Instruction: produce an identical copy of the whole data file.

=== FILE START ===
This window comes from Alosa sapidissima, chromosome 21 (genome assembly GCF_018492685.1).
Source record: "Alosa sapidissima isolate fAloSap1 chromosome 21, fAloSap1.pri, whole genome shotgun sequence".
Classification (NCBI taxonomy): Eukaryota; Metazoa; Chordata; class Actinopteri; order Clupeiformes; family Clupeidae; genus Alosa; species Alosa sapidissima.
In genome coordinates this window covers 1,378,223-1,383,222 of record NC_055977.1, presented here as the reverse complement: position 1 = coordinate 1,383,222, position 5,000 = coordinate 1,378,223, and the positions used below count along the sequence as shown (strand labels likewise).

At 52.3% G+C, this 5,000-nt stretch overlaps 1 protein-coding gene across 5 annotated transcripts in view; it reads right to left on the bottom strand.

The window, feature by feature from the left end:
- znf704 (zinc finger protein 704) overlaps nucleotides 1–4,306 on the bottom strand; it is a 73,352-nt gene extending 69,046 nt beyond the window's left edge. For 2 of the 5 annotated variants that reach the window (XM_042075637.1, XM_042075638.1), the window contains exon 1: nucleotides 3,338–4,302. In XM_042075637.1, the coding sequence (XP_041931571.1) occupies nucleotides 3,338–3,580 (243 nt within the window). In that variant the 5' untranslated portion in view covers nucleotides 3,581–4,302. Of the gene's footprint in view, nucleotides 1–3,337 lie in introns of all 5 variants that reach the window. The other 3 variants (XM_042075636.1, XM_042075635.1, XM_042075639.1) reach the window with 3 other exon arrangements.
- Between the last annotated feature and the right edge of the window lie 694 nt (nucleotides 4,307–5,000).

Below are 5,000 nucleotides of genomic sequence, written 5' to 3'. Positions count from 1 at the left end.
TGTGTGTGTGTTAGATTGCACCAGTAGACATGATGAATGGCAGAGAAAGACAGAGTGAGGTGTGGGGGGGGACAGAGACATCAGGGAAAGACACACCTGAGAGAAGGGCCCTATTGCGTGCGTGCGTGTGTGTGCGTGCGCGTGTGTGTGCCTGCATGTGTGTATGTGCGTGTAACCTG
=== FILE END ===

This window comes from Alosa sapidissima, chromosome 21 (genome assembly GCF_018492685.1).
Source record: "Alosa sapidissima isolate fAloSap1 chromosome 21, fAloSap1.pri, whole genome shotgun sequence".
Classification (NCBI taxonomy): Eukaryota; Metazoa; Chordata; class Actinopteri; order Clupeiformes; family Clupeidae; genus Alosa; species Alosa sapidissima.
In genome coordinates this window covers 1,378,223-1,383,222 of record NC_055977.1, presented here as the reverse complement: position 1 = coordinate 1,383,222, position 5,000 = coordinate 1,378,223, and the positions used below count along the sequence as shown (strand labels likewise).

At 52.3% G+C, this 5,000-nt stretch overlaps 1 protein-coding gene across 5 annotated transcripts in view; it reads right to left on the bottom strand.

The window, feature by feature from the left end:
- znf704 (zinc finger protein 704) overlaps nucleotides 1–4,306 on the bottom strand; it is a 73,352-nt gene extending 69,046 nt beyond the window's left edge. For 2 of the 5 annotated variants that reach the window (XM_042075637.1, XM_042075638.1), the window contains exon 1: nucleotides 3,338–4,302. In XM_042075637.1, the coding sequence (XP_041931571.1) occupies nucleotides 3,338–3,580 (243 nt within the window). In that variant the 5' untranslated portion in view covers nucleotides 3,581–4,302. Of the gene's footprint in view, nucleotides 1–3,337 lie in introns of all 5 variants that reach the window. The other 3 variants (XM_042075636.1, XM_042075635.1, XM_042075639.1) reach the window with 3 other exon arrangements.
- Between the last annotated feature and the right edge of the window lie 694 nt (nucleotides 4,307–5,000).

Below are 5,000 nucleotides of genomic sequence, written 5' to 3'. Positions count from 1 at the left end.
TGTGTGTGTGTTAGATTGCACCAGTAGACATGATGAATGGCAGAGAAAGACAGAGTGAGGTGTGGGGGGGGACAGAGACATCAGGGAAAGACACACCTGAGAGAAGGGCCCTATTGCGTGCGTGCGTGTGTGTGCGTGCGCGTGTGTGTGCCTGCATGTGTGTATGTGCGTGTAACCTG